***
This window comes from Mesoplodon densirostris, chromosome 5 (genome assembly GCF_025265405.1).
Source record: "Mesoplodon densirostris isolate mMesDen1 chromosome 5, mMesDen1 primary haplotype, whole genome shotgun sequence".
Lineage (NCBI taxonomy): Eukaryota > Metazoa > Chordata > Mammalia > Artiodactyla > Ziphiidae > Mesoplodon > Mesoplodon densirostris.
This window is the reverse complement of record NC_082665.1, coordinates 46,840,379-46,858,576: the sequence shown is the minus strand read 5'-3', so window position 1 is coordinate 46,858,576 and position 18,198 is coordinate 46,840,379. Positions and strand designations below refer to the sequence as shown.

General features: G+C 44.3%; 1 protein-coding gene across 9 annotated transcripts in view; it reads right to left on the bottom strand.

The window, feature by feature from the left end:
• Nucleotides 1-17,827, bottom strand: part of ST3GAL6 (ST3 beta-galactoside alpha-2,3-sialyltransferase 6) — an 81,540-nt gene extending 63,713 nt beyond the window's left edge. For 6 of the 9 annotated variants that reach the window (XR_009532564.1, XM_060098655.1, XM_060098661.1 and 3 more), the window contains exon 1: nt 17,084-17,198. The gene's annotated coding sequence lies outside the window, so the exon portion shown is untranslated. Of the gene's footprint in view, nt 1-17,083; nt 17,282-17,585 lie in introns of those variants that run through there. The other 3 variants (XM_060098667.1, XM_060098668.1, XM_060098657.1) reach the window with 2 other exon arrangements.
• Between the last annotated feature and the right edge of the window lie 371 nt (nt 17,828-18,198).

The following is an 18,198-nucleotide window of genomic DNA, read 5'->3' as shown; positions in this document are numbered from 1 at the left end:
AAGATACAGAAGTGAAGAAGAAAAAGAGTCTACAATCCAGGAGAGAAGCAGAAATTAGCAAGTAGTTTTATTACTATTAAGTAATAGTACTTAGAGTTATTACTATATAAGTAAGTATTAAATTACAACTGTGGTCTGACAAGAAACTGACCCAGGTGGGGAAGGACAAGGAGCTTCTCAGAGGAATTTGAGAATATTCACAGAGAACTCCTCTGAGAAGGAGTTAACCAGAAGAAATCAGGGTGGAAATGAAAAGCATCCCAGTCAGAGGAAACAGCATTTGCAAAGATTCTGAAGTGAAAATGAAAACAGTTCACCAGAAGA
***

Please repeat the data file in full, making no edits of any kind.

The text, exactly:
This window comes from Mesoplodon densirostris, chromosome 5 (genome assembly GCF_025265405.1).
Source record: "Mesoplodon densirostris isolate mMesDen1 chromosome 5, mMesDen1 primary haplotype, whole genome shotgun sequence".
Lineage (NCBI taxonomy): Eukaryota > Metazoa > Chordata > Mammalia > Artiodactyla > Ziphiidae > Mesoplodon > Mesoplodon densirostris.
This window is the reverse complement of record NC_082665.1, coordinates 46,840,379-46,858,576: the sequence shown is the minus strand read 5'-3', so window position 1 is coordinate 46,858,576 and position 18,198 is coordinate 46,840,379. Positions and strand designations below refer to the sequence as shown.

General features: G+C 44.3%; 1 protein-coding gene across 9 annotated transcripts in view; it reads right to left on the bottom strand.

The window, feature by feature from the left end:
• Nucleotides 1-17,827, bottom strand: part of ST3GAL6 (ST3 beta-galactoside alpha-2,3-sialyltransferase 6) — an 81,540-nt gene extending 63,713 nt beyond the window's left edge. For 6 of the 9 annotated variants that reach the window (XR_009532564.1, XM_060098655.1, XM_060098661.1 and 3 more), the window contains exon 1: nt 17,084-17,198. The gene's annotated coding sequence lies outside the window, so the exon portion shown is untranslated. Of the gene's footprint in view, nt 1-17,083; nt 17,282-17,585 lie in introns of those variants that run through there. The other 3 variants (XM_060098667.1, XM_060098668.1, XM_060098657.1) reach the window with 2 other exon arrangements.
• Between the last annotated feature and the right edge of the window lie 371 nt (nt 17,828-18,198).

The following is an 18,198-nucleotide window of genomic DNA, read 5'->3' as shown; positions in this document are numbered from 1 at the left end:
AAGATACAGAAGTGAAGAAGAAAAAGAGTCTACAATCCAGGAGAGAAGCAGAAATTAGCAAGTAGTTTTATTACTATTAAGTAATAGTACTTAGAGTTATTACTATATAAGTAAGTATTAAATTACAACTGTGGTCTGACAAGAAACTGACCCAGGTGGGGAAGGACAAGGAGCTTCTCAGAGGAATTTGAGAATATTCACAGAGAACTCCTCTGAGAAGGAGTTAACCAGAAGAAATCAGGGTGGAAATGAAAAGCATCCCAGTCAGAGGAAACAGCATTTGCAAAGATTCTGAAGTGAAAATGAAAACAGTTCACCAGAAGA